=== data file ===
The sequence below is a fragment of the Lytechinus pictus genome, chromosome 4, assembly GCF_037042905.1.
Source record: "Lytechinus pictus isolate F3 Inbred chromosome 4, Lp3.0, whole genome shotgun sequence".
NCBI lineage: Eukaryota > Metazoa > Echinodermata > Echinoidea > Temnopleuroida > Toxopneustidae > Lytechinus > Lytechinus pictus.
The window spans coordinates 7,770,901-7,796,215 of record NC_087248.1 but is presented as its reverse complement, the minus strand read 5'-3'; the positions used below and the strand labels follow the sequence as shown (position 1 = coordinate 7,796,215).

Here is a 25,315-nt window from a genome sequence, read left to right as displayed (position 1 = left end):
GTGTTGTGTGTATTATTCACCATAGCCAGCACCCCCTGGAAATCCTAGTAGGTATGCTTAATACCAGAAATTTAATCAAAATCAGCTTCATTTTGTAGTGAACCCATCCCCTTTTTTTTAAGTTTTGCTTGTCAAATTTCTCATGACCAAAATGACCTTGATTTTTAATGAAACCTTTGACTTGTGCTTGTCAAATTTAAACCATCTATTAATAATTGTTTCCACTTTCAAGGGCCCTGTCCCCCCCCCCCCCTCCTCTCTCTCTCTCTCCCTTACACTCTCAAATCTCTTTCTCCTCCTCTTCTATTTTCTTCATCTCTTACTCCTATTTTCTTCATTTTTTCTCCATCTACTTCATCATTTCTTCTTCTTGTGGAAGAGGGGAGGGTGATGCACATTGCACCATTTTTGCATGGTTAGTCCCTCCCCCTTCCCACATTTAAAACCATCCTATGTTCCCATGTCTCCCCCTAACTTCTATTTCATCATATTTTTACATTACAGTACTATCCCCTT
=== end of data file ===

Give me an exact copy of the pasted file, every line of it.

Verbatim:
The sequence below is a fragment of the Lytechinus pictus genome, chromosome 4, assembly GCF_037042905.1.
Source record: "Lytechinus pictus isolate F3 Inbred chromosome 4, Lp3.0, whole genome shotgun sequence".
NCBI lineage: Eukaryota > Metazoa > Echinodermata > Echinoidea > Temnopleuroida > Toxopneustidae > Lytechinus > Lytechinus pictus.
The window spans coordinates 7,770,901-7,796,215 of record NC_087248.1 but is presented as its reverse complement, the minus strand read 5'-3'; the positions used below and the strand labels follow the sequence as shown (position 1 = coordinate 7,796,215).

Here is a 25,315-nt window from a genome sequence, read left to right as displayed (position 1 = left end):
GTGTTGTGTGTATTATTCACCATAGCCAGCACCCCCTGGAAATCCTAGTAGGTATGCTTAATACCAGAAATTTAATCAAAATCAGCTTCATTTTGTAGTGAACCCATCCCCTTTTTTTTAAGTTTTGCTTGTCAAATTTCTCATGACCAAAATGACCTTGATTTTTAATGAAACCTTTGACTTGTGCTTGTCAAATTTAAACCATCTATTAATAATTGTTTCCACTTTCAAGGGCCCTGTCCCCCCCCCCCCCTCCTCTCTCTCTCTCTCCCTTACACTCTCAAATCTCTTTCTCCTCCTCTTCTATTTTCTTCATCTCTTACTCCTATTTTCTTCATTTTTTCTCCATCTACTTCATCATTTCTTCTTCTTGTGGAAGAGGGGAGGGTGATGCACATTGCACCATTTTTGCATGGTTAGTCCCTCCCCCTTCCCACATTTAAAACCATCCTATGTTCCCATGTCTCCCCCTAACTTCTATTTCATCATATTTTTACATTACAGTACTATCCCCTT